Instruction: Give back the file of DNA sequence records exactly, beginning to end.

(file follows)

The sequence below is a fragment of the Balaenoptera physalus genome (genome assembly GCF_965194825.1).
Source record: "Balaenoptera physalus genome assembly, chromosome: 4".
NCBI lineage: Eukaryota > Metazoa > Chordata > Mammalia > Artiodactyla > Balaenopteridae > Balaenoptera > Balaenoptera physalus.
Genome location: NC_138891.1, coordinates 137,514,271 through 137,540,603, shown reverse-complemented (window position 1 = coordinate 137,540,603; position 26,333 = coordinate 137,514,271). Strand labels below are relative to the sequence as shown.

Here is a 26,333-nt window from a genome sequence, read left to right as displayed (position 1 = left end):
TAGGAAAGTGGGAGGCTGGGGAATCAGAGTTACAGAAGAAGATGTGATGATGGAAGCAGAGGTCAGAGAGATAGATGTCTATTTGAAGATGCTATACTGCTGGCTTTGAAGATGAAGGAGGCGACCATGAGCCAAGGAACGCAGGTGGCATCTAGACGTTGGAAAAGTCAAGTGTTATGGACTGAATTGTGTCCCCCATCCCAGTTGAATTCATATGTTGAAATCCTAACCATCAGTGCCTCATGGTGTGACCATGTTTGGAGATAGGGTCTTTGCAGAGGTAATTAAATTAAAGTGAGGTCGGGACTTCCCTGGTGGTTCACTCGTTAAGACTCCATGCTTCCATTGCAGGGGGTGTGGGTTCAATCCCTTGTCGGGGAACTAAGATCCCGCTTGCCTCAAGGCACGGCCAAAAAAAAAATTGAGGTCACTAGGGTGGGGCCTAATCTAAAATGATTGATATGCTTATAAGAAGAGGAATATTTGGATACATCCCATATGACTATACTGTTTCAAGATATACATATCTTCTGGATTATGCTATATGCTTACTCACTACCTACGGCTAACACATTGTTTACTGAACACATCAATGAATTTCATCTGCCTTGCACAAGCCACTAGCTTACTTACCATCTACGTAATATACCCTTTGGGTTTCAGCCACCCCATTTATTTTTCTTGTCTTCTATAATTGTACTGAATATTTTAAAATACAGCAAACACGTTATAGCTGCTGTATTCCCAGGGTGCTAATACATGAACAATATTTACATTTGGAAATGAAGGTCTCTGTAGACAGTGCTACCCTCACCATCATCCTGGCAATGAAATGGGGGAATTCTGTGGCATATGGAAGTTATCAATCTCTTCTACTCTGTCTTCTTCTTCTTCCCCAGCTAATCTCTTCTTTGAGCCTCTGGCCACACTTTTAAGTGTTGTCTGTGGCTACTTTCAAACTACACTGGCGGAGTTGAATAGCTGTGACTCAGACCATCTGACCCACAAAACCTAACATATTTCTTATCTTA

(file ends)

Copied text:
The sequence below is a fragment of the Balaenoptera physalus genome (genome assembly GCF_965194825.1).
Source record: "Balaenoptera physalus genome assembly, chromosome: 4".
NCBI lineage: Eukaryota > Metazoa > Chordata > Mammalia > Artiodactyla > Balaenopteridae > Balaenoptera > Balaenoptera physalus.
Genome location: NC_138891.1, coordinates 137,514,271 through 137,540,603, shown reverse-complemented (window position 1 = coordinate 137,540,603; position 26,333 = coordinate 137,514,271). Strand labels below are relative to the sequence as shown.

Here is a 26,333-nt window from a genome sequence, read left to right as displayed (position 1 = left end):
TAGGAAAGTGGGAGGCTGGGGAATCAGAGTTACAGAAGAAGATGTGATGATGGAAGCAGAGGTCAGAGAGATAGATGTCTATTTGAAGATGCTATACTGCTGGCTTTGAAGATGAAGGAGGCGACCATGAGCCAAGGAACGCAGGTGGCATCTAGACGTTGGAAAAGTCAAGTGTTATGGACTGAATTGTGTCCCCCATCCCAGTTGAATTCATATGTTGAAATCCTAACCATCAGTGCCTCATGGTGTGACCATGTTTGGAGATAGGGTCTTTGCAGAGGTAATTAAATTAAAGTGAGGTCGGGACTTCCCTGGTGGTTCACTCGTTAAGACTCCATGCTTCCATTGCAGGGGGTGTGGGTTCAATCCCTTGTCGGGGAACTAAGATCCCGCTTGCCTCAAGGCACGGCCAAAAAAAAAATTGAGGTCACTAGGGTGGGGCCTAATCTAAAATGATTGATATGCTTATAAGAAGAGGAATATTTGGATACATCCCATATGACTATACTGTTTCAAGATATACATATCTTCTGGATTATGCTATATGCTTACTCACTACCTACGGCTAACACATTGTTTACTGAACACATCAATGAATTTCATCTGCCTTGCACAAGCCACTAGCTTACTTACCATCTACGTAATATACCCTTTGGGTTTCAGCCACCCCATTTATTTTTCTTGTCTTCTATAATTGTACTGAATATTTTAAAATACAGCAAACACGTTATAGCTGCTGTATTCCCAGGGTGCTAATACATGAACAATATTTACATTTGGAAATGAAGGTCTCTGTAGACAGTGCTACCCTCACCATCATCCTGGCAATGAAATGGGGGAATTCTGTGGCATATGGAAGTTATCAATCTCTTCTACTCTGTCTTCTTCTTCTTCCCCAGCTAATCTCTTCTTTGAGCCTCTGGCCACACTTTTAAGTGTTGTCTGTGGCTACTTTCAAACTACACTGGCGGAGTTGAATAGCTGTGACTCAGACCATCTGACCCACAAAACCTAACATATTTCTTATCTTA